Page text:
80% and 15% are huge indicators of just how common mood disturbances after birth are, and you should not feel alone. There are many support groups online in which you can get valuable insights on other women who have been where you are now. Having a team of moms who have survived the blues and Postpartum Depression will go a long way in boosting your self-esteem, and will also provide for some new friends to discuss the journey of motherhood with.

5 Different: Treatment

DPP treatment

Baby blues symptoms are mild but still valid, and if you need assistance, you can see your ob-gyn about steps to take to lighten their load. A change of scene, emotional and physical support from your partner, and going out every once in a while for some fresh air may work well to reduce the negative feelings.

However, Postpartum Depression has far more severe symptoms that may require a prescription for antidepressants and anti-anxiety meds to boost your brain's chemical composition and foster recovery. It is perfectly fine to take medication to reduce the degree of negative emotions.

4 Similar: Both require your input to overcome

Overcoming babyblues and PPD

There are plenty of resources and ways in which you can uplift yourself and get out of the pit when you have either PPD or the baby blues. Maintaining a balanced diet to replenish your energy reserves and boost your minerals after the stress of pregnancy and childbirth is one. Be kinder to yourself too, and remember that you are doing the best you can for your family.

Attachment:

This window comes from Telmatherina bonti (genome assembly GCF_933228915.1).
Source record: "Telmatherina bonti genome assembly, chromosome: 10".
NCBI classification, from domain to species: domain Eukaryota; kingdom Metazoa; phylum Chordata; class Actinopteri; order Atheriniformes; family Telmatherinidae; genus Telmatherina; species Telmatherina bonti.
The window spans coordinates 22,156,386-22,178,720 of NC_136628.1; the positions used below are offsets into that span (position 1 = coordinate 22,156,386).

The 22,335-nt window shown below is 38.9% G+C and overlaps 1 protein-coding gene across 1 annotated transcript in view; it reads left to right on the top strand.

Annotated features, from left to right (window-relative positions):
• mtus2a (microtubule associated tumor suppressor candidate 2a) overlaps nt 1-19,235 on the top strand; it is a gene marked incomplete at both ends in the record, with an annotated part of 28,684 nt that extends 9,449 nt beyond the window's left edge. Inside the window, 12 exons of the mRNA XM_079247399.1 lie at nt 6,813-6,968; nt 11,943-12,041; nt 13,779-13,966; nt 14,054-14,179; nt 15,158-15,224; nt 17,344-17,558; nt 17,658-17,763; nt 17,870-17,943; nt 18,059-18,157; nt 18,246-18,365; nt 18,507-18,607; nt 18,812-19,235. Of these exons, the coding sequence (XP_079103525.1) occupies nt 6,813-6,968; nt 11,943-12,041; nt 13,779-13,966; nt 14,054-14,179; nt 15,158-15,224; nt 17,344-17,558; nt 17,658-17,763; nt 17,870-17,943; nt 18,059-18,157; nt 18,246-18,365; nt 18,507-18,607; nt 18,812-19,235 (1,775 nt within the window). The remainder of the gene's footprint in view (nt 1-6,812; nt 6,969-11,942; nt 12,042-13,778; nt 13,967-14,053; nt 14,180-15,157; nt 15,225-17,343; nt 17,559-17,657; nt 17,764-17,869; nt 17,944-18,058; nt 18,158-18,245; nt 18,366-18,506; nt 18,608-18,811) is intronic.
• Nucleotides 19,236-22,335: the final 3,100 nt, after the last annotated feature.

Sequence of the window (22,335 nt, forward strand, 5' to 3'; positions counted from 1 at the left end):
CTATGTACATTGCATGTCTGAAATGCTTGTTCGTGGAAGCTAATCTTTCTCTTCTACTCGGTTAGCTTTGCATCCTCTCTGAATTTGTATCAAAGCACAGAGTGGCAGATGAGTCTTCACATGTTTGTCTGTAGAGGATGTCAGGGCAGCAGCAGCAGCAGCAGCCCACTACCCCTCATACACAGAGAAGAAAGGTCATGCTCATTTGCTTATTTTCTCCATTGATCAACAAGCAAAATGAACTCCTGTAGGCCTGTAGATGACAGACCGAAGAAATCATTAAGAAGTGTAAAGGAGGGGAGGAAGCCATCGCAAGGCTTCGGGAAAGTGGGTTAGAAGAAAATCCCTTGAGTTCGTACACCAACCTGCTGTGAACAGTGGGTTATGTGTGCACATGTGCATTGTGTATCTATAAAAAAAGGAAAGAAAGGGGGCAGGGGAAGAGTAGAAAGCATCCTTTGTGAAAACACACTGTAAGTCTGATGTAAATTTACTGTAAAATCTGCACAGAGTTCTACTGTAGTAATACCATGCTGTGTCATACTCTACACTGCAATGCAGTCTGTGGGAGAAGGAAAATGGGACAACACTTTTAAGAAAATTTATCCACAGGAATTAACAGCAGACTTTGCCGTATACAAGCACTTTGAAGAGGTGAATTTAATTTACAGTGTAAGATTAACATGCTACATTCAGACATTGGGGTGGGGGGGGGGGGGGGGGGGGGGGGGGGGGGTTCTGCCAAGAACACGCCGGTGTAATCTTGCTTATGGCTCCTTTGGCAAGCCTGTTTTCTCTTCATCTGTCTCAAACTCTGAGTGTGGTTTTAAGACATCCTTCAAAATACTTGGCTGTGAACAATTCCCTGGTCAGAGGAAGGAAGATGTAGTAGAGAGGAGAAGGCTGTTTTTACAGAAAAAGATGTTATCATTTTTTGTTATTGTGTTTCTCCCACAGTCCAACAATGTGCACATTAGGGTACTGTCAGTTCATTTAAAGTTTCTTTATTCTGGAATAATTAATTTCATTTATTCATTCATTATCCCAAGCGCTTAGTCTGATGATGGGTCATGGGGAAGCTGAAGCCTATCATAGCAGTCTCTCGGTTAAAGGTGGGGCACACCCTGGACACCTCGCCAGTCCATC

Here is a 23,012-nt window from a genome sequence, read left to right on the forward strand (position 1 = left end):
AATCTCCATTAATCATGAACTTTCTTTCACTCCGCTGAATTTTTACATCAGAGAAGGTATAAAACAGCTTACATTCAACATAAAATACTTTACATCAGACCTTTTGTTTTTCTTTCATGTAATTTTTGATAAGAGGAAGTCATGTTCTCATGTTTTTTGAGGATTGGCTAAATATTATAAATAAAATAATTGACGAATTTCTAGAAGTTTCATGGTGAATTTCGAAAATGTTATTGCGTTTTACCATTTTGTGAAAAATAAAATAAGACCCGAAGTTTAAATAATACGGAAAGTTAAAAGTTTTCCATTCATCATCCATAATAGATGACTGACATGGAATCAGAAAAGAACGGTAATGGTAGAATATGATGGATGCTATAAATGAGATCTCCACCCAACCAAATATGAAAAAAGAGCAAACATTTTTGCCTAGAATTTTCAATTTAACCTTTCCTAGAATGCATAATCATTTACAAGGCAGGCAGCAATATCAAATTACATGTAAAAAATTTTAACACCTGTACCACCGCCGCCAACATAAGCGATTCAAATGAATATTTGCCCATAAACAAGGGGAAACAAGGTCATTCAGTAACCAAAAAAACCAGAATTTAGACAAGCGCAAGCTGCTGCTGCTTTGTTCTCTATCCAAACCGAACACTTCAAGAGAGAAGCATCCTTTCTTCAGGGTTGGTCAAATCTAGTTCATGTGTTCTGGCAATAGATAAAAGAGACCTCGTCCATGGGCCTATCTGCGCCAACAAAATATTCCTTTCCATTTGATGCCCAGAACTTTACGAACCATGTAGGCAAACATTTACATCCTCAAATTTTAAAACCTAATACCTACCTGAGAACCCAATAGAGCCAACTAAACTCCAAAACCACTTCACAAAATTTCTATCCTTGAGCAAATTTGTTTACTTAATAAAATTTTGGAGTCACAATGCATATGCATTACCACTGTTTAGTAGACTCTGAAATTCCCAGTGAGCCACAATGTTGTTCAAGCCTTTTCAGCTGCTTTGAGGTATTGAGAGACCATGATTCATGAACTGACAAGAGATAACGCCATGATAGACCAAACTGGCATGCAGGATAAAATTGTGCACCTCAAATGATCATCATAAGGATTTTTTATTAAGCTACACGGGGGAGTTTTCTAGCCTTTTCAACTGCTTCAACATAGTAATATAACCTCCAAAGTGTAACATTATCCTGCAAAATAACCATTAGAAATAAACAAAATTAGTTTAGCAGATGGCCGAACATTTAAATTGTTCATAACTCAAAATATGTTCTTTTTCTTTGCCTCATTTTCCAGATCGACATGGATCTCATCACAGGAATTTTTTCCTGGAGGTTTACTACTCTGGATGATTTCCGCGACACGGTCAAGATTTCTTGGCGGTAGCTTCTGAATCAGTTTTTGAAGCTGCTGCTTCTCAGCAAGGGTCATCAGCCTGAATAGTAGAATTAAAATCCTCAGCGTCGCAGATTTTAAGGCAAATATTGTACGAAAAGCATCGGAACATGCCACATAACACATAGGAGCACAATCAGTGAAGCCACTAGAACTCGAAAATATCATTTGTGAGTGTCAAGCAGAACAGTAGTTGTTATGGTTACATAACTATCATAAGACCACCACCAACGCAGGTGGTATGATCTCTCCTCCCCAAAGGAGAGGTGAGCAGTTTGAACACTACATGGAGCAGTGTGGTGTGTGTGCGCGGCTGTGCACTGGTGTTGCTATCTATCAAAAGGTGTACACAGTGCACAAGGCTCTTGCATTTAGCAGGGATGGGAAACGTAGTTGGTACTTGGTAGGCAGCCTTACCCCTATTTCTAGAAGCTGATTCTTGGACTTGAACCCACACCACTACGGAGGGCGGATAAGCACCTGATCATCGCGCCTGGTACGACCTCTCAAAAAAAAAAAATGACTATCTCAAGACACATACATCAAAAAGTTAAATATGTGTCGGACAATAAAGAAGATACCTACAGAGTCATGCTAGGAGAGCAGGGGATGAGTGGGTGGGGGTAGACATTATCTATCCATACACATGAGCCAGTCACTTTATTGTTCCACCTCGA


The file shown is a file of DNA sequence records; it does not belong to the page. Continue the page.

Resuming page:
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Speaking to your partner and friends will also reduce the impact of the crushing sadness on your psyche and general wellbeing. Ask for help, and if the symptoms become too much, feel free to see your ob-gyn, midwife, or therapist for professional assistance.

3 Different: PPD has a genetic component

DPP in the bloodline

If you have a history of mental health issues such as depression or serotonin imbalance in your bloodline, then you are more likely to develop the symptoms of PPD. Baby blues are triggered wholly by the drastic changes in lifestyle, hormonal changes, and new responsibilities as a parent, and will rarely have anything to do with your genetic predisposition.

2 Similar: They affect your relationship with your baby


Though to different degrees, PPD and Baby blues will affect your relationship with your baby. You may feel resentful that they are getting all the positive attention from your family and friends, and all you are expected to do is take care of them and feed them. Some moms attest to feeling utterly disinterested in their child a few days after birth, which can be pretty scary. However, always remember that this does not make you a bad mom. It makes you a mom with rapidly fluctuating hormones that need care and support.

1 Different: The percentage of women affected

women with depression

As mentioned earlier, baby blues are far more common, with eight in every ten new moms experiencing it, while PPD being experienced by one in six women right after delivery. Treatment for PPD is imperative, as failure to obtain treatment can lead to chronic depression, which is far more challenging to treat and overcome.

When it comes to being a new mother, self-care is not selfish, but a vital requirement for the proper care of your baby's wellbeing. If you experience any of these symptoms, it is better to err on the side of caution and seek professional help for both you and the baby's sake.